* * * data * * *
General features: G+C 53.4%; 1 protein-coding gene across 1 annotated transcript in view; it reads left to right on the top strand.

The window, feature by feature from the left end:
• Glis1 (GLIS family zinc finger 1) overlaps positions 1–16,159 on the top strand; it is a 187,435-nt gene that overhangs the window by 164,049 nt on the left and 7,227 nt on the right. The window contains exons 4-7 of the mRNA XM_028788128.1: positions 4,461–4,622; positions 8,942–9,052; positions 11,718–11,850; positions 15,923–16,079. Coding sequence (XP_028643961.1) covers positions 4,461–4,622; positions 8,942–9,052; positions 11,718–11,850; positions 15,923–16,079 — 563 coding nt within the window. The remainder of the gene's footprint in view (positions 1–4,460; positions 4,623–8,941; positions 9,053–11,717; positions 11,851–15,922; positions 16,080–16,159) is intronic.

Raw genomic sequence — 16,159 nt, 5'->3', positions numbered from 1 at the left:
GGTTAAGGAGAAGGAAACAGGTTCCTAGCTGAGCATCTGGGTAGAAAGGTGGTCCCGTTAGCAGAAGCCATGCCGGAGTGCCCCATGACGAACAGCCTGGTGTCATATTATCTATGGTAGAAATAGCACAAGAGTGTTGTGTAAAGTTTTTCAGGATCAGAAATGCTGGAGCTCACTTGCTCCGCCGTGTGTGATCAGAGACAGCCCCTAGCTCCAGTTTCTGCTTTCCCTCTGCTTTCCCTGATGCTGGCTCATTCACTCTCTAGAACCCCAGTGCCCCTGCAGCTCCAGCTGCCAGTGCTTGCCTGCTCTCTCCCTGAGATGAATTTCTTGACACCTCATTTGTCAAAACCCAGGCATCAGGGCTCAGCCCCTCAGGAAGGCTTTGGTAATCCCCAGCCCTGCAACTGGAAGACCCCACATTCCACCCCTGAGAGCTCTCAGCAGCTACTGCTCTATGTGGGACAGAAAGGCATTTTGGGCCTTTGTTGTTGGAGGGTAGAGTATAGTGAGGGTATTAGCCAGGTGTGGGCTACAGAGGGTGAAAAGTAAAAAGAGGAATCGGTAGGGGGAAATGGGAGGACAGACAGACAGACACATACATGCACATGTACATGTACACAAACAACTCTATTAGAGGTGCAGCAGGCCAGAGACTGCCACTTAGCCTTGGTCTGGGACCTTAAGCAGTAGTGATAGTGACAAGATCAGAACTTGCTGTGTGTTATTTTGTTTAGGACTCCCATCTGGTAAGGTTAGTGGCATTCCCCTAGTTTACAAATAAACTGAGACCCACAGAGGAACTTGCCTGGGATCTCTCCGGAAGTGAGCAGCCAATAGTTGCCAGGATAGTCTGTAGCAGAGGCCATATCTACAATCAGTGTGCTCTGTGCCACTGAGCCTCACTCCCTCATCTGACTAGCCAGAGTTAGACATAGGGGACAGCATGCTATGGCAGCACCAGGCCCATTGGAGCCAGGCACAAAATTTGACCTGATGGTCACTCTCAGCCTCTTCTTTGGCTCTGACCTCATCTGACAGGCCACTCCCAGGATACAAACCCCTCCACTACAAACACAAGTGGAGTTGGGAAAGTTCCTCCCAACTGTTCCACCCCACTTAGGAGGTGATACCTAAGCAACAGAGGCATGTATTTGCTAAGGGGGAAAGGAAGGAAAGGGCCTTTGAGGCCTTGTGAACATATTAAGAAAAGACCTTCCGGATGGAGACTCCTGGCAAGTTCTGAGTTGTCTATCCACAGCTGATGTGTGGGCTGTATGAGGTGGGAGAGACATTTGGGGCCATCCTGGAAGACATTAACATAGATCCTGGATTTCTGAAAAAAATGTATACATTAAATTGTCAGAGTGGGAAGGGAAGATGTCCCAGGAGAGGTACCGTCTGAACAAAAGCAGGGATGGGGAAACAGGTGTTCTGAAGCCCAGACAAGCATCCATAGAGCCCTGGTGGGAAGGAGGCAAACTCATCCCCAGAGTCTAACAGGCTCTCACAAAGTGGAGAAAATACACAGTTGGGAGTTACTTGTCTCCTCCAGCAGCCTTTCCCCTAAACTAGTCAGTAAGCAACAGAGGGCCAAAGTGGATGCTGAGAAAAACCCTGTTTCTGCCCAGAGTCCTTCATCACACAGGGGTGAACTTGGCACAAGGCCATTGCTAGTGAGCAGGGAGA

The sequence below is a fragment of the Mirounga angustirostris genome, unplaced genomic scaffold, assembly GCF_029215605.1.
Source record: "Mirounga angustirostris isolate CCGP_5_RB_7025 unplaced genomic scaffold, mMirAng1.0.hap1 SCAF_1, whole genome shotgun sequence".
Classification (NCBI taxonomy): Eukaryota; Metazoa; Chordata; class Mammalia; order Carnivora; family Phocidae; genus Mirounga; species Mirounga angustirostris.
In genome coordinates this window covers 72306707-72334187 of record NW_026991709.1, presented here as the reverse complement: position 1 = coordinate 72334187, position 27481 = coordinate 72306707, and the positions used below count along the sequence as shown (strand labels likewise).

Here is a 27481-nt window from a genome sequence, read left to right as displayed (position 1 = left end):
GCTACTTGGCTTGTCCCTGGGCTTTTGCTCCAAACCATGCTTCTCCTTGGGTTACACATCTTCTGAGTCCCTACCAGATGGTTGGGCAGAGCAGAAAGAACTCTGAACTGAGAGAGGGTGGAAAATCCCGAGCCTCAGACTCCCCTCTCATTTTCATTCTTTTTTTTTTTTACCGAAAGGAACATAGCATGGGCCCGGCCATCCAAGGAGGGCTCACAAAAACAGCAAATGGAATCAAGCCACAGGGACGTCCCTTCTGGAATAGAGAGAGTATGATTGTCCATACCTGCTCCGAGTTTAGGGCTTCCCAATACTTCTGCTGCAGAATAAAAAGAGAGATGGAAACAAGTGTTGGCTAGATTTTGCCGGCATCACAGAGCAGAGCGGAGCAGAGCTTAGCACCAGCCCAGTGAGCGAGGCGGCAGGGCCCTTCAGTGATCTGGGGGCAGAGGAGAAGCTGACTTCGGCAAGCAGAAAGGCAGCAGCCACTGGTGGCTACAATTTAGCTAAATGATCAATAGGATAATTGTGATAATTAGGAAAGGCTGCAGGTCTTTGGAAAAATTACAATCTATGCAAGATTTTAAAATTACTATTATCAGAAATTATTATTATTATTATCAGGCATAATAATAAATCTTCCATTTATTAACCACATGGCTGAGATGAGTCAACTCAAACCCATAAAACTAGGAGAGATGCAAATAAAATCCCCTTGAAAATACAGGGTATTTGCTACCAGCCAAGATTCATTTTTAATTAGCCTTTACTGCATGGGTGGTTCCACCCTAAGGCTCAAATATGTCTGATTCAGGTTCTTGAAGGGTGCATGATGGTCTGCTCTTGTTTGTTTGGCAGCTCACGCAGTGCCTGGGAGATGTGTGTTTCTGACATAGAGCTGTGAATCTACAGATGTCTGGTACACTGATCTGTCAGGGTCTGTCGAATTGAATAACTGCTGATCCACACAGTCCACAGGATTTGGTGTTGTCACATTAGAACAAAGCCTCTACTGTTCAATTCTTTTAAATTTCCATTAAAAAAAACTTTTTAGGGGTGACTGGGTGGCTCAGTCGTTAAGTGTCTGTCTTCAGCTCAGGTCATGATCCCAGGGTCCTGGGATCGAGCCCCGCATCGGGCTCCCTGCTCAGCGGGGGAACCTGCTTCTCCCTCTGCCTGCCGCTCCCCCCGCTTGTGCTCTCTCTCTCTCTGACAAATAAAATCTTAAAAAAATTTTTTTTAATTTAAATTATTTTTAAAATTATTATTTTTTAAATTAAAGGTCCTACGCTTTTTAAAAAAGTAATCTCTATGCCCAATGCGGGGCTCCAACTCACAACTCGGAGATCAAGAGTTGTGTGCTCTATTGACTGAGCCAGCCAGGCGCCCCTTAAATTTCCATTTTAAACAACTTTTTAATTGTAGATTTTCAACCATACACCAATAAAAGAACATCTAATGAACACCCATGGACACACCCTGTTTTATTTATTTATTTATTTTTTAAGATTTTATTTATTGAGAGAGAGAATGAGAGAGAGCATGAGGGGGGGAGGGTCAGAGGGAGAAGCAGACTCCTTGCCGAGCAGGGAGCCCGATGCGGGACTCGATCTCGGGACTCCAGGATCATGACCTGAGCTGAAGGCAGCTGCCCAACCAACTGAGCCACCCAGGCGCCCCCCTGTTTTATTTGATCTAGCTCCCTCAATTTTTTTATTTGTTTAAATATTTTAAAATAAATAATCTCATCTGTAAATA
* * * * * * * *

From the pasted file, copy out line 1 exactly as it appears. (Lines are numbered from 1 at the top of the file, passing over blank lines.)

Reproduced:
General features: G+C 53.4%; 1 protein-coding gene across 1 annotated transcript in view; it reads left to right on the top strand.